Lance, What Were You Thinking?2 min read
We’ve all heard the painful news that Lance Armstrong broke his collar bone in four places after crashing during a road race in Spain, but we are just as troubled that he traveled all the way home to Austin, Texas to receive medical care. As news stories have noted, Lance needs to take it easy after surgery to avoid the risk of infection. But what about the exertion required to travel from Spain to Texas with a broken bone? Lance’s own account of the trip (as documented on Twitter) sounded like an ordeal as this posting suggests . It’s reasonable to ask-what were his alternatives, and how would he have learned about them?
On his way to the airport, Lance was within minutes of an outstanding traumatologist and orthopedic surgeon–Dr. Juan de La Cerda–who trained at the University of Madrid, the The Royal National Orthopaedic Hospital in London and Presbyterian Hospital in Chicago. Had Lance only known that wonderful care was so close, he might have paid a visit to Dr. de La Cerda who is board-certified by the American Board of Medical Specialties, as well as a member of the Royal College of Surgeons in the United Kingdom. Because this doctor is known to have “fixed stuff that other trauma surgeons thought was unfixable,” Lance could have gotten all the attention he needed in this doctor’s own private offices in Madrid.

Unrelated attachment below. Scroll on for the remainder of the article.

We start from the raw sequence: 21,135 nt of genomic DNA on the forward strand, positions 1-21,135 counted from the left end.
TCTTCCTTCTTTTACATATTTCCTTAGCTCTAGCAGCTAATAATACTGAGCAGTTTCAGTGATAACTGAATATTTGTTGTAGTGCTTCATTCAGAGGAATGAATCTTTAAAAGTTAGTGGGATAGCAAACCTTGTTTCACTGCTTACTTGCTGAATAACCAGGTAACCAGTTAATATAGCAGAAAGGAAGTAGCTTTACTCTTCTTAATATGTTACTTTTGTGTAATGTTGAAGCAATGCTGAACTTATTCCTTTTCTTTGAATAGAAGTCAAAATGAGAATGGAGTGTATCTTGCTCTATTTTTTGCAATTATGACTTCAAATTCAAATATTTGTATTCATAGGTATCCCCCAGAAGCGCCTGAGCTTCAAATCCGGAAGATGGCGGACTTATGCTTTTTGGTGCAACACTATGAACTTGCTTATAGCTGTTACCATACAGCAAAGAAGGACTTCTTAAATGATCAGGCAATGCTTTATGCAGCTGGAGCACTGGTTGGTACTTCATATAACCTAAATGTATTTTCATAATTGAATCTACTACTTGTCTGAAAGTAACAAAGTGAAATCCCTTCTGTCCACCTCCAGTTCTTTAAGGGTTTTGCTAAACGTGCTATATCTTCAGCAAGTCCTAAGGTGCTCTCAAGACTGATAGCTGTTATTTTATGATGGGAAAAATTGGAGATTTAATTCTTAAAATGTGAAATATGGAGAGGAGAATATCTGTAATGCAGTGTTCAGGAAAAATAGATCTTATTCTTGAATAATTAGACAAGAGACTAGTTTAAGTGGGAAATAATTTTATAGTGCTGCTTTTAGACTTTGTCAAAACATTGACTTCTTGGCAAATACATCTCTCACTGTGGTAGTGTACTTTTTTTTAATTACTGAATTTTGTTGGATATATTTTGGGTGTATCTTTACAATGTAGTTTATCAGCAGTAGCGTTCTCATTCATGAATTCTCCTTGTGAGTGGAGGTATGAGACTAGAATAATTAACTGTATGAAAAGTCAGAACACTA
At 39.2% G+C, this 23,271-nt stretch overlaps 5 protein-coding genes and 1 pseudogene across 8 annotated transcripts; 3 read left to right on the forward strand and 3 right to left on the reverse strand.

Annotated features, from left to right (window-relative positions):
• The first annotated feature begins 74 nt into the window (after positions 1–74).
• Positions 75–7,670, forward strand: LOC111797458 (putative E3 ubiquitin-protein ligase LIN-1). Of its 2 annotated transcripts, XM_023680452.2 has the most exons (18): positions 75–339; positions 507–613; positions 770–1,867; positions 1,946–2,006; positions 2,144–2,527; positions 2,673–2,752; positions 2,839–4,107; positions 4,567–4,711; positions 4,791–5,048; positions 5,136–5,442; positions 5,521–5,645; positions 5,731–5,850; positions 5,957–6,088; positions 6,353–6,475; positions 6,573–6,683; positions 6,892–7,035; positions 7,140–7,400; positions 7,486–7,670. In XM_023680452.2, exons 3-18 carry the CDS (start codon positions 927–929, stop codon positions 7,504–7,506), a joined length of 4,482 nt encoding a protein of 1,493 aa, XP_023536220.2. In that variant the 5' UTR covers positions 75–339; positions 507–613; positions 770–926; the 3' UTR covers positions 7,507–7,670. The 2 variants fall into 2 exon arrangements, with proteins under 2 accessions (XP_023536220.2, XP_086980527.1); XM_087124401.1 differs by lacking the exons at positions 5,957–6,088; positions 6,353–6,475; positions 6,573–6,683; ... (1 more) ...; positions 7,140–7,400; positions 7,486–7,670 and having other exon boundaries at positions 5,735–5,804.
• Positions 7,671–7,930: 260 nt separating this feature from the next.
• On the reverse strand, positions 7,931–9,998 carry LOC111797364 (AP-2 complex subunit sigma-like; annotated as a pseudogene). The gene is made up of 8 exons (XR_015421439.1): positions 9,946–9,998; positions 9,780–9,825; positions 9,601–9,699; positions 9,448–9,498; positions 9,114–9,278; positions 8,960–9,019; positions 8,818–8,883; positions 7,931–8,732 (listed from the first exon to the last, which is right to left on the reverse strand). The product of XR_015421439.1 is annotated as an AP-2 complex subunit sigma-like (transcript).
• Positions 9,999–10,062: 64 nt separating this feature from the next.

Because Dr. de La Cerda participates in our contracted community of physicians, he is available to treat HTH Worldwide members and a member needing his services would have gotten in to see him almost immediately. Could Lance have found him using Google or Twitter or Facebook? Maybe. Search tools and social media have huge potential to link us to the right people at the right time though sometimes it’s hard to judge the credibility of those postings. Let us know if you’ve used web and mobile technology to solve problems like these and what the end result was. We’ll soon post further thoughts on using free web resources to find medical resources you can trust.